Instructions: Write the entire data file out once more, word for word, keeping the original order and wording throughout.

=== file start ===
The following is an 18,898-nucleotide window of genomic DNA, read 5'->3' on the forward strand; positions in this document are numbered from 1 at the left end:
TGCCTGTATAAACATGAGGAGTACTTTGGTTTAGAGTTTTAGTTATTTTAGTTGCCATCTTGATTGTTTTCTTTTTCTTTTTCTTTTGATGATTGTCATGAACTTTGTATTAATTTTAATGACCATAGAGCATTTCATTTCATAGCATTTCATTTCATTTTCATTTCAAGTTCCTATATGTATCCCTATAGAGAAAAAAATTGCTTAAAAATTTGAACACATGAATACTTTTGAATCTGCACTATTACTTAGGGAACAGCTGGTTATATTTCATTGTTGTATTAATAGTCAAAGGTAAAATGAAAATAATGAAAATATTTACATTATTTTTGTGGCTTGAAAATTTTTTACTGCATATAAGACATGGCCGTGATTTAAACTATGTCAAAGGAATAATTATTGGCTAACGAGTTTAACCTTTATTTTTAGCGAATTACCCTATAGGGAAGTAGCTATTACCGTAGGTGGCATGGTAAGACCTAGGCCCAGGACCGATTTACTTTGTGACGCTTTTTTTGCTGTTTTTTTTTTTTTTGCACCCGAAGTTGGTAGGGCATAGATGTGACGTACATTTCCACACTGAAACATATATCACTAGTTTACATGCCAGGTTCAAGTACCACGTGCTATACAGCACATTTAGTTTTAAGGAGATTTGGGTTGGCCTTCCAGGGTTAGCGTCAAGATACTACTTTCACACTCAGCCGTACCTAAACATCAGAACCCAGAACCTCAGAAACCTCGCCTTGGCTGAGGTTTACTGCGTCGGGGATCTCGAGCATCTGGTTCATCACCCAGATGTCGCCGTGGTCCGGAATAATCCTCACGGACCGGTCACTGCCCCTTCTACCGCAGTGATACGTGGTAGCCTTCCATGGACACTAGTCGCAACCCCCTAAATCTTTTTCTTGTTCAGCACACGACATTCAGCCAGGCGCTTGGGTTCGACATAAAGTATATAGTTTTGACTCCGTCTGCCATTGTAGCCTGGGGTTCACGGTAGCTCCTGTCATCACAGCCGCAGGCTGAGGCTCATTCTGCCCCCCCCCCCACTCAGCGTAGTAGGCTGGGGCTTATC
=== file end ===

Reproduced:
The following is an 18,898-nucleotide window of genomic DNA, read 5'->3' on the forward strand; positions in this document are numbered from 1 at the left end:
TGCCTGTATAAACATGAGGAGTACTTTGGTTTAGAGTTTTAGTTATTTTAGTTGCCATCTTGATTGTTTTCTTTTTCTTTTTCTTTTGATGATTGTCATGAACTTTGTATTAATTTTAATGACCATAGAGCATTTCATTTCATAGCATTTCATTTCATTTTCATTTCAAGTTCCTATATGTATCCCTATAGAGAAAAAAATTGCTTAAAAATTTGAACACATGAATACTTTTGAATCTGCACTATTACTTAGGGAACAGCTGGTTATATTTCATTGTTGTATTAATAGTCAAAGGTAAAATGAAAATAATGAAAATATTTACATTATTTTTGTGGCTTGAAAATTTTTTACTGCATATAAGACATGGCCGTGATTTAAACTATGTCAAAGGAATAATTATTGGCTAACGAGTTTAACCTTTATTTTTAGCGAATTACCCTATAGGGAAGTAGCTATTACCGTAGGTGGCATGGTAAGACCTAGGCCCAGGACCGATTTACTTTGTGACGCTTTTTTTGCTGTTTTTTTTTTTTTTGCACCCGAAGTTGGTAGGGCATAGATGTGACGTACATTTCCACACTGAAACATATATCACTAGTTTACATGCCAGGTTCAAGTACCACGTGCTATACAGCACATTTAGTTTTAAGGAGATTTGGGTTGGCCTTCCAGGGTTAGCGTCAAGATACTACTTTCACACTCAGCCGTACCTAAACATCAGAACCCAGAACCTCAGAAACCTCGCCTTGGCTGAGGTTTACTGCGTCGGGGATCTCGAGCATCTGGTTCATCACCCAGATGTCGCCGTGGTCCGGAATAATCCTCACGGACCGGTCACTGCCCCTTCTACCGCAGTGATACGTGGTAGCCTTCCATGGACACTAGTCGCAACCCCCTAAATCTTTTTCTTGTTCAGCACACGACATTCAGCCAGGCGCTTGGGTTCGACATAAAGTATATAGTTTTGACTCCGTCTGCCATTGTAGCCTGGGGTTCACGGTAGCTCCTGTCATCACAGCCGCAGGCTGAGGCTCATTCTGCCCCCCCCCCCACTCAGCGTAGTAGGCTGGGGCTTATC